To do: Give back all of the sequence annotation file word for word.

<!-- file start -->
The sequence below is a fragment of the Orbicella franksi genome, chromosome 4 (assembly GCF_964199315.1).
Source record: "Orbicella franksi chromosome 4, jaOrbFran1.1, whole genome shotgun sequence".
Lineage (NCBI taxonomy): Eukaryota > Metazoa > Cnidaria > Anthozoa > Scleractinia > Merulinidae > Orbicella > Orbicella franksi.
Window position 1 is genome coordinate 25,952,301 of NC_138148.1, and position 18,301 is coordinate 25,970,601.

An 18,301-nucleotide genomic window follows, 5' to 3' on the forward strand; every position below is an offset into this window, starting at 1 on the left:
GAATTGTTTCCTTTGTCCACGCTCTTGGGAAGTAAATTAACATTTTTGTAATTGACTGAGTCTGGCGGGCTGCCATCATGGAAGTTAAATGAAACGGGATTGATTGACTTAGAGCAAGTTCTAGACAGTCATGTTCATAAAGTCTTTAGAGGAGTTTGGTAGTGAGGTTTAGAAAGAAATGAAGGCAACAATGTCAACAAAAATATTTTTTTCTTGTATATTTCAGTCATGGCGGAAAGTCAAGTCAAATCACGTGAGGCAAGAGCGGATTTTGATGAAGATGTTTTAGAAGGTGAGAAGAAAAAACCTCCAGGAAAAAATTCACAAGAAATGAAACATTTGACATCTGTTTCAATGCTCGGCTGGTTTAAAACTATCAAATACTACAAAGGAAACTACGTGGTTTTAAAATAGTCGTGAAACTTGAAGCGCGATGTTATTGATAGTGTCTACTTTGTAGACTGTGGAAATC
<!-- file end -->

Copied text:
The sequence below is a fragment of the Orbicella franksi genome, chromosome 4 (assembly GCF_964199315.1).
Source record: "Orbicella franksi chromosome 4, jaOrbFran1.1, whole genome shotgun sequence".
Lineage (NCBI taxonomy): Eukaryota > Metazoa > Cnidaria > Anthozoa > Scleractinia > Merulinidae > Orbicella > Orbicella franksi.
Window position 1 is genome coordinate 25,952,301 of NC_138148.1, and position 18,301 is coordinate 25,970,601.

An 18,301-nucleotide genomic window follows, 5' to 3' on the forward strand; every position below is an offset into this window, starting at 1 on the left:
GAATTGTTTCCTTTGTCCACGCTCTTGGGAAGTAAATTAACATTTTTGTAATTGACTGAGTCTGGCGGGCTGCCATCATGGAAGTTAAATGAAACGGGATTGATTGACTTAGAGCAAGTTCTAGACAGTCATGTTCATAAAGTCTTTAGAGGAGTTTGGTAGTGAGGTTTAGAAAGAAATGAAGGCAACAATGTCAACAAAAATATTTTTTTCTTGTATATTTCAGTCATGGCGGAAAGTCAAGTCAAATCACGTGAGGCAAGAGCGGATTTTGATGAAGATGTTTTAGAAGGTGAGAAGAAAAAACCTCCAGGAAAAAATTCACAAGAAATGAAACATTTGACATCTGTTTCAATGCTCGGCTGGTTTAAAACTATCAAATACTACAAAGGAAACTACGTGGTTTTAAAATAGTCGTGAAACTTGAAGCGCGATGTTATTGATAGTGTCTACTTTGTAGACTGTGGAAATC